Re: Fedora on the server

[Date Prev][Date Next][Thread Prev][Thread Next][Date Index][Thread Index]

 



> On Thu, Nov 13, 2003 at 07:58:29PM -0800, Nathan G. Grennan wrote:
>> On Thu, 2003-11-13 at 17:50, Dave Oxley wrote:
>> > My company is buying a new Dell server (2x2.4GHz P4 Xeon, 2Gb RAM,
>> 73Gb  RAID 1 SCSI) for our production customer facing web site and I
>> have been  trying to decide on which Linux distribution to use. It
>> needs to run  Apache, tomcat, sendmail, mysql, php and bind and have
>> minimum downtime.  We normally have about 25Gb of HTTP traffic a
>> month, but is likely to  double over the next 12 months. I am not
>> fussed about having paid for  support (that's my job!)
>> >
>> > I was going to choose RH9 (after deciding against Debian), but I
>> just  found out about Fedora. Is Core 1 suitable for this type of
>> environment?  Or would you recommend I go with RH9 or Debian.
>> >
>> > Cheers.
>>
>> Unlike other replies, I would recommend Fedora Core 1 for servers. I
>> recently upgraded 10(4 dns, 1 web, 1 mail, 1 backup, 1 monitoring, 1
>> misc, 1 dns/web/mail/backup/monitoring) servers from Red Hat 9 to
>> Fedora Core 1. Did I have problems? Of course. Could it be a little
>> better? Yes. Did it have bugs similar to those seen with a Red Hat 8.0
>> to Red Hat 9 upgrade? Very much so. Is it stable after you get the
>> details worked out? Yes. Are there quite a few important package
>> upgrades? Yes. Overall it didn't go as well as I would have liked, but
>> better than I expected.

I'll second this, having completed 12 Dell & 4 Compaq 3.2 GHz P4's, 2 gig
RAM, SCSI & IDE RAID 1, Samba 3.0 PDC's, print-file-DNS-DHCP servers,
MPPE/MPPC kernel patch & rebuild, ppp + pptpd for ppp tunnels (2000
workstations encrypted tunneling), phprojekt (time card management + group
project administration) Fedora Core 1 servers this week.

So far, all are very solid, and perform ~ 6 * faster than the 2000 - 2003
MS 2 GHz servers they've replaced, getting at least your expected load
(~50 clients per server) with the difference being on a LAN while
providing PPTP tunneling.

>
> Very well said.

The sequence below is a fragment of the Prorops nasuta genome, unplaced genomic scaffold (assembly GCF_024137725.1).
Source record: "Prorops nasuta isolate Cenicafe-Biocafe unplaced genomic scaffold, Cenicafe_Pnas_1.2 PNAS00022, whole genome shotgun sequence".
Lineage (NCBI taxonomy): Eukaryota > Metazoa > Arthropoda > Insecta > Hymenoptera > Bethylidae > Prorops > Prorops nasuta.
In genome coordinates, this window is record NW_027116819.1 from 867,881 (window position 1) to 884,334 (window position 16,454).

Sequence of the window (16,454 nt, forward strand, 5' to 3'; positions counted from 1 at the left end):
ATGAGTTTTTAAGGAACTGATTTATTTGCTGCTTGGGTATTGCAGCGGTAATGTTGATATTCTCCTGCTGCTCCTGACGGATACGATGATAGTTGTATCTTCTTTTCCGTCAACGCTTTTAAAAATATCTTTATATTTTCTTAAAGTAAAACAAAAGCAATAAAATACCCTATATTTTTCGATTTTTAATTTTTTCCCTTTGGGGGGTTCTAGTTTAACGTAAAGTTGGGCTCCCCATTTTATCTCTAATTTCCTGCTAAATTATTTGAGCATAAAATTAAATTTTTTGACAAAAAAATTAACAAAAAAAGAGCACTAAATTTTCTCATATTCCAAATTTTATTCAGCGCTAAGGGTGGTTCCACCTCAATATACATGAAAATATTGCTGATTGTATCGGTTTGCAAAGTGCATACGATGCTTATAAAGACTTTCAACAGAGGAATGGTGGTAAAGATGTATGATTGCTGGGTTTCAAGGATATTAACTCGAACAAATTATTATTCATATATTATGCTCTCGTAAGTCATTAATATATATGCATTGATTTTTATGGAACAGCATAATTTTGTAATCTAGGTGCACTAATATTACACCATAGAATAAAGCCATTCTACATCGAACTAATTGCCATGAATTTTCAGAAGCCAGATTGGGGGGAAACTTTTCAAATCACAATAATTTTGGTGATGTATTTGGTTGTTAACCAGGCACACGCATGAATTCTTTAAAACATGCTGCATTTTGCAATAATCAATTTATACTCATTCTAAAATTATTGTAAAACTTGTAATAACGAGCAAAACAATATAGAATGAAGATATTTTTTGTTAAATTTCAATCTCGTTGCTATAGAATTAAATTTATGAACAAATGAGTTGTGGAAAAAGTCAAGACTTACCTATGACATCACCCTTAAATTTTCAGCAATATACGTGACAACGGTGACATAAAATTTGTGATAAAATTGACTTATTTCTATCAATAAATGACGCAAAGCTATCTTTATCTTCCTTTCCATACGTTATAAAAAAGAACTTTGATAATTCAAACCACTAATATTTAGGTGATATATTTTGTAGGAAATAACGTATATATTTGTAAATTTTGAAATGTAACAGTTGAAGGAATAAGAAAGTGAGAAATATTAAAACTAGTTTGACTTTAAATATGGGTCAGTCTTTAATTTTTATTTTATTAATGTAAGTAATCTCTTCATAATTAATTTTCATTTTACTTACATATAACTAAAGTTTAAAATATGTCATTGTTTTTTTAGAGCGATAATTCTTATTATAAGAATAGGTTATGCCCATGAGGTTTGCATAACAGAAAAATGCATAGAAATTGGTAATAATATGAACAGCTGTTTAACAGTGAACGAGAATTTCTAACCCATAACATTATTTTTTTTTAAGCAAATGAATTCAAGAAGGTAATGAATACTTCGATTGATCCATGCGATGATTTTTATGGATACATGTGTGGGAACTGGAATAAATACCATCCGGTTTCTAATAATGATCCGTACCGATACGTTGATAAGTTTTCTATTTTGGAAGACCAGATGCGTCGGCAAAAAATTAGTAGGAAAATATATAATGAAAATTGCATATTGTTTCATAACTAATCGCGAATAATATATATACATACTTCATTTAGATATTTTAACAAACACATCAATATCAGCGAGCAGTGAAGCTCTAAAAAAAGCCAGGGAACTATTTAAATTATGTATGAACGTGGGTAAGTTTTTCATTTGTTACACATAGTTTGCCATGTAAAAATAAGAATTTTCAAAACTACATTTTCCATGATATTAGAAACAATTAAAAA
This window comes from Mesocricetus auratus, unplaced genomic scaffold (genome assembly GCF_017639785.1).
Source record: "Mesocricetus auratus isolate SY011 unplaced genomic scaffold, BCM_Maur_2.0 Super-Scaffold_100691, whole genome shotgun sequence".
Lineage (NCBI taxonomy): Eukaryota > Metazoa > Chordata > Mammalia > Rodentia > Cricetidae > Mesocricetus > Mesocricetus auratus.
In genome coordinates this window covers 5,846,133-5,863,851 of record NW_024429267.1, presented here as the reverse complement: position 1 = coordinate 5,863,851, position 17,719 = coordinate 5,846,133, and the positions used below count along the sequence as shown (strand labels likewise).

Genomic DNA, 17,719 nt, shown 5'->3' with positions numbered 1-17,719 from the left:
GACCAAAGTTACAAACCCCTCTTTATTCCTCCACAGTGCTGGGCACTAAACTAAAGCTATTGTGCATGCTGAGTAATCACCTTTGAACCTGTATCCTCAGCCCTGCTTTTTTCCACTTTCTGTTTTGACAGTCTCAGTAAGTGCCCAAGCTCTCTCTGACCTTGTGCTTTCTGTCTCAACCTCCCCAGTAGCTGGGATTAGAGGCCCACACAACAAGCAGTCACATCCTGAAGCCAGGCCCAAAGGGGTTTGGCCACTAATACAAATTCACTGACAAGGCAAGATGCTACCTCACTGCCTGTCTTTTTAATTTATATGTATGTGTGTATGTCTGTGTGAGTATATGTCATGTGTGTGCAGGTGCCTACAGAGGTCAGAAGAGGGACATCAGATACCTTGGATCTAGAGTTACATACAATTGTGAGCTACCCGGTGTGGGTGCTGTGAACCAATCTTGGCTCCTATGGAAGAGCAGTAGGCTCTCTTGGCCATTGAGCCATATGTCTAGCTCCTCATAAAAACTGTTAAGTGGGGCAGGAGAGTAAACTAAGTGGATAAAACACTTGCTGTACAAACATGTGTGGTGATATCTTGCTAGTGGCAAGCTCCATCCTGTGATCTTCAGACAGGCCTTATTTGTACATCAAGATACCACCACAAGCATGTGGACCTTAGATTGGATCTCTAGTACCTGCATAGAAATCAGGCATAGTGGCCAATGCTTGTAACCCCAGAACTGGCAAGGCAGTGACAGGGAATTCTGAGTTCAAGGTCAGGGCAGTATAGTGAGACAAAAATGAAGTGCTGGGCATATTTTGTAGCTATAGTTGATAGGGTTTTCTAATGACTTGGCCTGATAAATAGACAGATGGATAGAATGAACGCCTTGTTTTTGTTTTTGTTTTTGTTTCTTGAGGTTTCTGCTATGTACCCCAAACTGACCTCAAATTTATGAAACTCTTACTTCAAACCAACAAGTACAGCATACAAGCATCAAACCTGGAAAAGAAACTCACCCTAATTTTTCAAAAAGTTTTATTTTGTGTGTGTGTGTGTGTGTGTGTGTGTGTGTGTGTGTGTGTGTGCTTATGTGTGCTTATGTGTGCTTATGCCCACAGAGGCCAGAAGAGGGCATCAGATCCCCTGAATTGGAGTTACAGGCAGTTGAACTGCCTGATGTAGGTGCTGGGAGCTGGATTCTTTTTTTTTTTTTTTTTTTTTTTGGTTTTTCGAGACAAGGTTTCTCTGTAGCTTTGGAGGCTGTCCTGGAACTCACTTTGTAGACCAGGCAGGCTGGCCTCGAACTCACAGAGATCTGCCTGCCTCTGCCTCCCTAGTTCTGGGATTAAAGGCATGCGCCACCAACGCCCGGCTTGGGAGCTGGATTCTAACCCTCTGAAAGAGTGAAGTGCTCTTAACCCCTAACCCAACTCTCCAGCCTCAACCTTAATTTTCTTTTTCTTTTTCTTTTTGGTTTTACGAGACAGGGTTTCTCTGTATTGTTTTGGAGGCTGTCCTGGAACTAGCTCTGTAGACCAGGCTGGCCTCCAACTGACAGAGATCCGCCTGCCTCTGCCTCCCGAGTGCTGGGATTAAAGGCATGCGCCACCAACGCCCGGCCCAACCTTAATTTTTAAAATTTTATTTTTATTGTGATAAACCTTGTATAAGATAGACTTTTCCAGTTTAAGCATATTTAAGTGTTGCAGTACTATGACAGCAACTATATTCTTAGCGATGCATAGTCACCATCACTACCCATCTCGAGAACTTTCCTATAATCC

>
>> My only concern so far is how much of a mess are updates going to
>> become. Between security updates currently sitting in testing,
>> potential messy forced package upgrades, and less than a guarantee
>> from Red Hat that they will make updated packages available for Fedora
>> Core in a timely fashion, I am a little worried.
>
> I am in the same boat.  This is one of the reasons why Redhat made the
> switch; to put all that branding they've done behind a name you can now
> only get by paying for it.
>
> I like Fedora/Redhat and I will continue to push it and use it wherever
> I can.  But Fedora has a lot to show in terms of how great (i.e. stable
> and reliable) of a "product" it can be.  Through dedicated community
> support, I know Fedora can be lifted to the same level and above that
> which Redhat Linux sat on.
>
> I know several clusters that are "Redhat" clusters.  I just hope in the
> future, they can be "Fedora" clusters. :-)
>

I've found apt-get irreplaceable on the update front for RH 9 servers, and
will continue to use it & | yum on Fedora. (I maintain test servers in the
lab and test updates before deployment, then deploy from local
repository.)

>> My analysis of distributions that leaves me with Fedora Core:
>>
>> Debian: stable - too old, testing - some packages too old, unstable -
>> rawhide and still some packages too old
>>
>> SuSE: Pay for box set, no isos, ftp install a few months after
>> release, and hence a No Go.
>>
>> Mandrake: Too buggy, seems like complete lack of QA(Sadly RH9 and FC1
>> are a little closer to Mandrake than RH7.3 than I would like)
>>
>> Gentoo: Shows great promise, install process needs a lot of work,
>> compiling Everything from source isn't what it is cracked up to be,
>> and still needs a little more security infrastructure.
>>
>> Red Hat 9: Pretty good, but now out of date and updates going away
>> soon
>>
>> Red Hat Enterprise 3: Too expensive, too restrictive of a license, and
>> will in the not too distant future be too out of date.

I couldn't agree more with this analysis. We were tempted to shift to
Debian or Suse, but after testing found them to be far from easy to adapt
our extensive needs and specs. Fedora is a known quantity (obviously
RedHat hasn't just dumped the project on a raft and set it adrift, you
folks are doing a great job) and outperformed our expectations from the
start.

Two suggestions:
  1) Can't we just compile ext3 file support into the kernel by default? I
know the early tests made it look like a poor stepchild in comparison to
JFS and XFS, but I'll bet 95% of your base is using the default ext3
install, and I've certainly found it to be robust.
  2) I'm seeing a lot of advice on kernel modifications that say to 'make
oldconfig' when you can 'make xconfig' and Load the original kernel
config from /usr/src/linux-2.4/configs/kernel-2.4.22-MY-ARCH.config
using the X config tool.

Help welcomed: I'd appreciate it if anyone can get the kernel-mppe mod
patch for 2.4.22-1.2115.nptl compiled and drop me a note. We suspect we're
seeing better much better performance by tweaking the kernel (probably due
to compiling the BSD compress, MD5, SHA 1 & 2, etc. in the kernel), but
with 25 more sites opening before spring, I'm losing a lot of time there.

> --
> Scott Gose
> [email protected]
>
>
> --
> fedora-list mailing list
> [email protected]
> http://www.redhat.com/mailman/listinfo/fedora-list






[Index of Archives]     [Current Fedora Users]     [Fedora Desktop]     [Fedora SELinux]     [Yosemite News]     [Yosemite Photos]     [KDE Users]     [Fedora Tools]     [Fedora Docs]

  Powered by Linux